Designer John Woodland has become one of Wilco's most trusted luthiers. Based in the Twin Cities, he is creator of the Mastery Bridge and worked with Jeff Tweedy to create the newly launched 00-DB Tweedy Edition Martin guitar. We sat down with John last month to ask him about, well, guitars.
How long have you been working with Wilco?
I've been working for Wilco for four years now, but it seems longer and it's never really felt like work. I first met Jeff in New York at a club called Tramps right after "Being There" was released in 1996. The next time we crossed paths was in Memphis two years later when I was working on guitars for the Golden Smog "Weird Tales" record. One important thing for me that came out of that session was that I had brought my personal 1963 Jazzmaster to Memphis for the band to use and Jeff showed me things you could do on that guitar I never knew were possible. I’ve been devoted to the Jazzmaster ever since and designed the Mastery Bridge a decade later.
Tell us about your career pre-Wilco.
I attended a trade school for guitar construction when I was 19 and apprenticed under Roger Benedict for four years. Benedict's was the coolest guitar store in town at the time. I met members of the Replacements and Soul Asylum there and soon started doing repairs for them. When I was 20, it was those guys telling others, "This kid is good," and it just snowballed after that. Those connections eventually led me to Jeff and Wilco.
I've tried to calculate how many guitars I've worked on the last 21 years and I'd say it's around 15,000. I haven't actually done much repair-wise the last four years. Mastery Bridge, which launched in 2008, has since taken over my career.
Tell us what you do exactly ... for example, How many guitars have you repaired for the band? What sorts of repairs and maintenance do you do?
Wilco loves guitars; new additions are constantly being added to the family and you're able to watch how guitars can influence recordings.
I go to the Loft seasonally as guitars naturally shift as well as when recordings are made. The last thing a guitarist should be worrying about while performing is the stability of his or her guitar, so it's my job to make sure they're not thinking about that and are able to concentrate on the performance. Repair-wise, I'll do everything from simple adjustments to refrets to gluing braces and cracks: whatever the guitars need. They have a lot of trust in me so I usually just get the guitars and do whatever I feel needs to be done.
You worked with Jeff on designing the new C.F. Martin 00-DB Jeff Tweedy, the first Artist Series Martin made with wood that is 100% FSC Certified. Can you tell us a bit about the process? Are you happy with the result?
Knowing what Jeff likes and dislikes in guitars, we sat down with about 20 different acoustics and I just kept handing him guitars and asking him questions like "how does this feel in your right hand when fingerpicking" and so on. I took specs from Jeff’s comments and based it around a deep-bodied, 14-fret 00 size as I always find Jeff acclimating between smaller bodied guitars and guitars that produce a deeper tone. I worked with Chris Thomas at Martin on the specs and it went back and forth for over a year. Jeff loved the idea of doing a 100% sustainable FSC Certified guitar, and after sustainable guitar tonewoods were all in the news last summer the idea was pushed through. We're all very happy how the guitar turned out.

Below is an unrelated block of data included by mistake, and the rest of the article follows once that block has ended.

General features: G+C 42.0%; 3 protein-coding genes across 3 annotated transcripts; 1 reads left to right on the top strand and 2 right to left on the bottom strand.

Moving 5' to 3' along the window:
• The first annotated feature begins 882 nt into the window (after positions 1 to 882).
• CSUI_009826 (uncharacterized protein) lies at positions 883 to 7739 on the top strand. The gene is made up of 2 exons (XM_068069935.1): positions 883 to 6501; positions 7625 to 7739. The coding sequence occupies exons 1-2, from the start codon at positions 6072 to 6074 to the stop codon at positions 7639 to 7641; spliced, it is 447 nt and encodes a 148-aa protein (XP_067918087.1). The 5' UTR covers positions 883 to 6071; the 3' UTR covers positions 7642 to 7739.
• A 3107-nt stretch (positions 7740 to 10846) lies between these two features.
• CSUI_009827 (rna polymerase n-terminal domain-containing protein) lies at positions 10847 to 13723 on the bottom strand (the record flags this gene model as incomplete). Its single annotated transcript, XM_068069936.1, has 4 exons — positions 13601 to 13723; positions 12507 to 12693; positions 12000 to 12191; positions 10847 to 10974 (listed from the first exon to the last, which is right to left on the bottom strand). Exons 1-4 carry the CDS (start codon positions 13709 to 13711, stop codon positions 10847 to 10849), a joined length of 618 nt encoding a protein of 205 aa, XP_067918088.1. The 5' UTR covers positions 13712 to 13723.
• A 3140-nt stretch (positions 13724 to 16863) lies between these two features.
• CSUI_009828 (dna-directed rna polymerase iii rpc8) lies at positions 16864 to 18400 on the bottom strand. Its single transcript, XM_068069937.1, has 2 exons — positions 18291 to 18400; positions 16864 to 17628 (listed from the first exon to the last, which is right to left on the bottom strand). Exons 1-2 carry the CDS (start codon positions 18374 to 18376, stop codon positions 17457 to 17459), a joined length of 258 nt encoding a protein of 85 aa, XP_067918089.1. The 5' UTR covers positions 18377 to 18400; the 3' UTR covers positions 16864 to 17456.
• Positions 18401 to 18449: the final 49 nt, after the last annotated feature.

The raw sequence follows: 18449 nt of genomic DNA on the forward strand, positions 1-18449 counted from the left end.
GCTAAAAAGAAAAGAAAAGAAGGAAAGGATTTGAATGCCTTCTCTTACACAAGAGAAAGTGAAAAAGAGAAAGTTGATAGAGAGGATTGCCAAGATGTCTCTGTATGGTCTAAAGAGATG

What's the best guitar you've ever seen / heard / worked on?
That's easy. The 1948 Paul Bigsby guitar made for Merle Travis. I disassembled it and took specs at the Country Music Hall of Fame museum a few years back for the "Story of Paul Bigsby" book I worked on with Andy Babuik. That single guitar started a revolution in the industry which, in turn, transformed how we've heard popular music the last 60+ years. If there's one guitar you can point to the last century that's made the most impact, it's that one, and no one had taken it apart since Bigsby made it in 1948. It was thrilling. I still get butterflies thinking about it.
Any recommendations to players that are looking to get a guitar sound like Wilco?
Wilco uses so many different guitars within the group so it's hard to nail down one thing. If you like Jeff's acoustic sound live, he uses a Sunrise pickup in the soundhole in conjunction with a passive Fishman piezo pickup under the bridge saddle. That's run with a stereo cable out to a nice tube Avalon stereo preamp. Nels is obviously synonymous with the Jazzmaster but outside of that, electric guitar-wise it's all over the board, especially with all the effect pedals that are on stage. I've never even really looked hard at those because it's just not my thing. I don't understand amps and pedals much, so I stay away from them and the band knows it. The crew is very on top of all that which is great. Wilco hires really well and I've often heard from people who see the operation for the first time that they're amazed at how well the organization functions. It's a synergy unlike most other experiences in rock… and I've worked for some pretty dysfunctional bands in the past.
Check out the Mastery Bridge here